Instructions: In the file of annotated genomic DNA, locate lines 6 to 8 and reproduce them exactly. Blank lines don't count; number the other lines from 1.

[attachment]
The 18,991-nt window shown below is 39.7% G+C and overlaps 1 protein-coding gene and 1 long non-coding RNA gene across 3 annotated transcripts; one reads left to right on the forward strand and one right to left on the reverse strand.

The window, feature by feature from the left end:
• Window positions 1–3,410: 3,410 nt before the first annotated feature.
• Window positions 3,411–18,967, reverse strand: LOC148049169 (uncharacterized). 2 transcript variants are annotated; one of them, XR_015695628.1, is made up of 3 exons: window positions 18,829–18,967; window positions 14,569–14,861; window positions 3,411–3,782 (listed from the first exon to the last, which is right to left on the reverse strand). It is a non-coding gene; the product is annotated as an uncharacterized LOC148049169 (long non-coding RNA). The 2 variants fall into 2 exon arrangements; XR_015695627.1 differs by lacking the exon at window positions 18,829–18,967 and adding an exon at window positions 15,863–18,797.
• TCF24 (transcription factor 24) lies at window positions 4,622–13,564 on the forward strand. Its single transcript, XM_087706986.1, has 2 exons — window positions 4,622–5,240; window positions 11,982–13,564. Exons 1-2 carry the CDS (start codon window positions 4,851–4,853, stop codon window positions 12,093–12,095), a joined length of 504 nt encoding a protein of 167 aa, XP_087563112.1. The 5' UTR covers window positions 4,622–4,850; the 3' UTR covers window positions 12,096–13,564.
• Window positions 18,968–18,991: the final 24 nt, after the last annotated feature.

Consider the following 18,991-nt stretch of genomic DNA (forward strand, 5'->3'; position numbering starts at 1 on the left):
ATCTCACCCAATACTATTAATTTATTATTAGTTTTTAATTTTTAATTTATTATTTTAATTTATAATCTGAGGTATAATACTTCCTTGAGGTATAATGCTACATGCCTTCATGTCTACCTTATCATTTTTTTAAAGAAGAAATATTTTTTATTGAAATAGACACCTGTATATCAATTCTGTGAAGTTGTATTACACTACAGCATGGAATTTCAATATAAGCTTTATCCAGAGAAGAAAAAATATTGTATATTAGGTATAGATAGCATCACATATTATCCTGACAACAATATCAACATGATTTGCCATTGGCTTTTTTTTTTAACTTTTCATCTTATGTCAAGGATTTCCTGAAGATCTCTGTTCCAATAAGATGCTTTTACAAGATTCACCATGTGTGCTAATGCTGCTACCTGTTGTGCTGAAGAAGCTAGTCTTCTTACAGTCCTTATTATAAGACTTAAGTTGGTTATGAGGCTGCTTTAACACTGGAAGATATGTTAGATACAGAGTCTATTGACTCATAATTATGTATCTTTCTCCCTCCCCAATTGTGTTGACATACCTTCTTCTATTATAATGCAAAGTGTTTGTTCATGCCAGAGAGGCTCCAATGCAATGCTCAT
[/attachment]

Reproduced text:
• Window positions 18,968–18,991: the final 24 nt, after the last annotated feature.

Consider the following 18,991-nt stretch of genomic DNA (forward strand, 5'->3'; position numbering starts at 1 on the left):
ATCTCACCCAATACTATTAATTTATTATTAGTTTTTAATTTTTAATTTATTATTTTAATTTATAATCTGAGGTATAATACTTCCTTGAGGTATAATGCTACATGCCTTCATGTCTACCTTATCATTTTTTTAAAGAAGAAATATTTTTTATTGAAATAGACACCTGTATATCAATTCTGTGAAGTTGTATTACACTACAGCATGGAATTTCAATATAAGCTTTATCCAGAGAAGAAAAAATATTGTATATTAGGTATAGATAGCATCACATATTATCCTGACAACAATATCAACATGATTTGCCATTGGCTTTTTTTTTTAACTTTTCATCTTATGTCAAGGATTTCCTGAAGATCTCTGTTCCAATAAGATGCTTTTACAAGATTCACCATGTGTGCTAATGCTGCTACCTGTTGTGCTGAAGAAGCTAGTCTTCTTACAGTCCTTATTATAAGACTTAAGTTGGTTATGAGGCTGCTTTAACACTGGAAGATATGTTAGATACAGAGTCTATTGACTCATAATTATGTATCTTTCTCCCTCCCCAATTGTGTTGACATACCTTCTTCTATTATAATGCAAAGTGTTTGTTCATGCCAGAGAGGCTCCAATGCAATGCTCAT